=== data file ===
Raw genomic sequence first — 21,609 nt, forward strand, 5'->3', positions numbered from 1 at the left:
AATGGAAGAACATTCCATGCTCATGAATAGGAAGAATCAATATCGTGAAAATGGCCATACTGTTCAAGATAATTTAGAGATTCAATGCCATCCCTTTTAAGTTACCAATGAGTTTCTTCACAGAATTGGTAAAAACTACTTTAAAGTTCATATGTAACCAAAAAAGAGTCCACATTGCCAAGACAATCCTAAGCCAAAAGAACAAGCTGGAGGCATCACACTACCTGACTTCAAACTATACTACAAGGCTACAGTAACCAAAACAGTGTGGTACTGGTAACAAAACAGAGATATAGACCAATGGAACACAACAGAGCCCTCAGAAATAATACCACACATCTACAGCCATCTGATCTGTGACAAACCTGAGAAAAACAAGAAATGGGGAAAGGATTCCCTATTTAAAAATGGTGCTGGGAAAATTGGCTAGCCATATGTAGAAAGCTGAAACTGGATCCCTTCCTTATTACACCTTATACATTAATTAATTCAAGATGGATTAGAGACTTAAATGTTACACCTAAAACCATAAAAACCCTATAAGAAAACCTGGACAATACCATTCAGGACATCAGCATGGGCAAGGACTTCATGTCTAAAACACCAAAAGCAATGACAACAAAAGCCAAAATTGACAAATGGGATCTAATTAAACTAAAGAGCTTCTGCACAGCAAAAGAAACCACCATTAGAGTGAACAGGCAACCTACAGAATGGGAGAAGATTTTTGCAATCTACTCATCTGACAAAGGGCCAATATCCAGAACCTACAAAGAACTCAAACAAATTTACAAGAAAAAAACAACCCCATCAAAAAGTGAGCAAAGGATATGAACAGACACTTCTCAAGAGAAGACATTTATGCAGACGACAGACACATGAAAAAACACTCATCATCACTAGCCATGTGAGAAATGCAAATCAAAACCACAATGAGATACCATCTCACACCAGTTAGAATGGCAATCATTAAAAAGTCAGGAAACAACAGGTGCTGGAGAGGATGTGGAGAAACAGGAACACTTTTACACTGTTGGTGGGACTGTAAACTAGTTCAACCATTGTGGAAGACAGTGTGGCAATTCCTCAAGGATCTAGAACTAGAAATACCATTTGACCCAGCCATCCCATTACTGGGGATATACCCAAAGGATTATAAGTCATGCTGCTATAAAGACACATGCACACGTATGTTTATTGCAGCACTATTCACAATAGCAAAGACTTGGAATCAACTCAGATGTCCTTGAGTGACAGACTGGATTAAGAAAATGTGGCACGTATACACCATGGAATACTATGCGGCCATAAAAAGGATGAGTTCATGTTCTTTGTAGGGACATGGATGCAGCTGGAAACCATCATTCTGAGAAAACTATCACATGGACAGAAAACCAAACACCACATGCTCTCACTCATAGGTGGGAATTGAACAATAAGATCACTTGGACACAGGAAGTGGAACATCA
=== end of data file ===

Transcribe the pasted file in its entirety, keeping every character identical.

Raw genomic sequence first — 21,609 nt, forward strand, 5'->3', positions numbered from 1 at the left:
AATGGAAGAACATTCCATGCTCATGAATAGGAAGAATCAATATCGTGAAAATGGCCATACTGTTCAAGATAATTTAGAGATTCAATGCCATCCCTTTTAAGTTACCAATGAGTTTCTTCACAGAATTGGTAAAAACTACTTTAAAGTTCATATGTAACCAAAAAAGAGTCCACATTGCCAAGACAATCCTAAGCCAAAAGAACAAGCTGGAGGCATCACACTACCTGACTTCAAACTATACTACAAGGCTACAGTAACCAAAACAGTGTGGTACTGGTAACAAAACAGAGATATAGACCAATGGAACACAACAGAGCCCTCAGAAATAATACCACACATCTACAGCCATCTGATCTGTGACAAACCTGAGAAAAACAAGAAATGGGGAAAGGATTCCCTATTTAAAAATGGTGCTGGGAAAATTGGCTAGCCATATGTAGAAAGCTGAAACTGGATCCCTTCCTTATTACACCTTATACATTAATTAATTCAAGATGGATTAGAGACTTAAATGTTACACCTAAAACCATAAAAACCCTATAAGAAAACCTGGACAATACCATTCAGGACATCAGCATGGGCAAGGACTTCATGTCTAAAACACCAAAAGCAATGACAACAAAAGCCAAAATTGACAAATGGGATCTAATTAAACTAAAGAGCTTCTGCACAGCAAAAGAAACCACCATTAGAGTGAACAGGCAACCTACAGAATGGGAGAAGATTTTTGCAATCTACTCATCTGACAAAGGGCCAATATCCAGAACCTACAAAGAACTCAAACAAATTTACAAGAAAAAAACAACCCCATCAAAAAGTGAGCAAAGGATATGAACAGACACTTCTCAAGAGAAGACATTTATGCAGACGACAGACACATGAAAAAACACTCATCATCACTAGCCATGTGAGAAATGCAAATCAAAACCACAATGAGATACCATCTCACACCAGTTAGAATGGCAATCATTAAAAAGTCAGGAAACAACAGGTGCTGGAGAGGATGTGGAGAAACAGGAACACTTTTACACTGTTGGTGGGACTGTAAACTAGTTCAACCATTGTGGAAGACAGTGTGGCAATTCCTCAAGGATCTAGAACTAGAAATACCATTTGACCCAGCCATCCCATTACTGGGGATATACCCAAAGGATTATAAGTCATGCTGCTATAAAGACACATGCACACGTATGTTTATTGCAGCACTATTCACAATAGCAAAGACTTGGAATCAACTCAGATGTCCTTGAGTGACAGACTGGATTAAGAAAATGTGGCACGTATACACCATGGAATACTATGCGGCCATAAAAAGGATGAGTTCATGTTCTTTGTAGGGACATGGATGCAGCTGGAAACCATCATTCTGAGAAAACTATCACATGGACAGAAAACCAAACACCACATGCTCTCACTCATAGGTGGGAATTGAACAATAAGATCACTTGGACACAGGAAGTGGAACATCA